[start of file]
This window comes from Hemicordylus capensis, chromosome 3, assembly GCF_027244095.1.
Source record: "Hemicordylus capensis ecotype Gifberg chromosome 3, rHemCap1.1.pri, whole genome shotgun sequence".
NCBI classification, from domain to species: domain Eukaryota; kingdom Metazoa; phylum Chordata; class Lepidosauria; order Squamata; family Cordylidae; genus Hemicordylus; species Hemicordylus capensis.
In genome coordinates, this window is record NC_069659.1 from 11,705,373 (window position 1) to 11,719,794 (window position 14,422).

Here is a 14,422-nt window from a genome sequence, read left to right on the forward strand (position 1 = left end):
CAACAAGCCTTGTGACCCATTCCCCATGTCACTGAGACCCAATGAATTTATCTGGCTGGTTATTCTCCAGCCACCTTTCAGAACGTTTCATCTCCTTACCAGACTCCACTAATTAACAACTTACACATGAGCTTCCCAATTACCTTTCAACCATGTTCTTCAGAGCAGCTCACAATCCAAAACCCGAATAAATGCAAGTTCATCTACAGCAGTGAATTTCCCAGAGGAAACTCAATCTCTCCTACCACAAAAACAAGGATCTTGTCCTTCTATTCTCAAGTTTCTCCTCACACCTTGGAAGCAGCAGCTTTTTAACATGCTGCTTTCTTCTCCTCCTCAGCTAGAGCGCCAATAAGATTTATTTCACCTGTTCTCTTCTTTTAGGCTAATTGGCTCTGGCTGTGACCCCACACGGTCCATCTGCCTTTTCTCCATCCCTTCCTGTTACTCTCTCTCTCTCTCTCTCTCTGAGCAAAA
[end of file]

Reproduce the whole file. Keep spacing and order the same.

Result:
This window comes from Hemicordylus capensis, chromosome 3, assembly GCF_027244095.1.
Source record: "Hemicordylus capensis ecotype Gifberg chromosome 3, rHemCap1.1.pri, whole genome shotgun sequence".
NCBI classification, from domain to species: domain Eukaryota; kingdom Metazoa; phylum Chordata; class Lepidosauria; order Squamata; family Cordylidae; genus Hemicordylus; species Hemicordylus capensis.
In genome coordinates, this window is record NC_069659.1 from 11,705,373 (window position 1) to 11,719,794 (window position 14,422).

Here is a 14,422-nt window from a genome sequence, read left to right on the forward strand (position 1 = left end):
CAACAAGCCTTGTGACCCATTCCCCATGTCACTGAGACCCAATGAATTTATCTGGCTGGTTATTCTCCAGCCACCTTTCAGAACGTTTCATCTCCTTACCAGACTCCACTAATTAACAACTTACACATGAGCTTCCCAATTACCTTTCAACCATGTTCTTCAGAGCAGCTCACAATCCAAAACCCGAATAAATGCAAGTTCATCTACAGCAGTGAATTTCCCAGAGGAAACTCAATCTCTCCTACCACAAAAACAAGGATCTTGTCCTTCTATTCTCAAGTTTCTCCTCACACCTTGGAAGCAGCAGCTTTTTAACATGCTGCTTTCTTCTCCTCCTCAGCTAGAGCGCCAATAAGATTTATTTCACCTGTTCTCTTCTTTTAGGCTAATTGGCTCTGGCTGTGACCCCACACGGTCCATCTGCCTTTTCTCCATCCCTTCCTGTTACTCTCTCTCTCTCTCTCTCTCTGAGCAAAA